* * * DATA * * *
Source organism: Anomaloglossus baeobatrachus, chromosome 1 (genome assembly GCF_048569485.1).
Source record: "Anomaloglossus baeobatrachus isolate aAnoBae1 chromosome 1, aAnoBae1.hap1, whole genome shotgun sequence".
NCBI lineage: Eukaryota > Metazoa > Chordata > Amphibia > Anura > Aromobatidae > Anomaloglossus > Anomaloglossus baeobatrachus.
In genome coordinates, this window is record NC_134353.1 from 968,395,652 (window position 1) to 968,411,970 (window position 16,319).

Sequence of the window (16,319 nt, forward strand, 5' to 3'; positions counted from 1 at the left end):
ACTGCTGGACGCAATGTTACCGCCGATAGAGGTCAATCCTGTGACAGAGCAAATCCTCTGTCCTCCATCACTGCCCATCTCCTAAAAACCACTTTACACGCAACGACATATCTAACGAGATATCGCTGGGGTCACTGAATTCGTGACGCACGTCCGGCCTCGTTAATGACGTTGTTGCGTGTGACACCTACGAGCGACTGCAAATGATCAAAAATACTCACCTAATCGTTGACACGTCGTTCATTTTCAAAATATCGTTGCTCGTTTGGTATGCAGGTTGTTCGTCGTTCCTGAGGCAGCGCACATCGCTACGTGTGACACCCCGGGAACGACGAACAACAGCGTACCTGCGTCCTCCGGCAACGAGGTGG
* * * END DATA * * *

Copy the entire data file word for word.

Source organism: Anomaloglossus baeobatrachus, chromosome 1 (genome assembly GCF_048569485.1).
Source record: "Anomaloglossus baeobatrachus isolate aAnoBae1 chromosome 1, aAnoBae1.hap1, whole genome shotgun sequence".
NCBI lineage: Eukaryota > Metazoa > Chordata > Amphibia > Anura > Aromobatidae > Anomaloglossus > Anomaloglossus baeobatrachus.
In genome coordinates, this window is record NC_134353.1 from 968,395,652 (window position 1) to 968,411,970 (window position 16,319).

Sequence of the window (16,319 nt, forward strand, 5' to 3'; positions counted from 1 at the left end):
ACTGCTGGACGCAATGTTACCGCCGATAGAGGTCAATCCTGTGACAGAGCAAATCCTCTGTCCTCCATCACTGCCCATCTCCTAAAAACCACTTTACACGCAACGACATATCTAACGAGATATCGCTGGGGTCACTGAATTCGTGACGCACGTCCGGCCTCGTTAATGACGTTGTTGCGTGTGACACCTACGAGCGACTGCAAATGATCAAAAATACTCACCTAATCGTTGACACGTCGTTCATTTTCAAAATATCGTTGCTCGTTTGGTATGCAGGTTGTTCGTCGTTCCTGAGGCAGCGCACATCGCTACGTGTGACACCCCGGGAACGACGAACAACAGCGTACCTGCGTCCTCCGGCAACGAGGTGG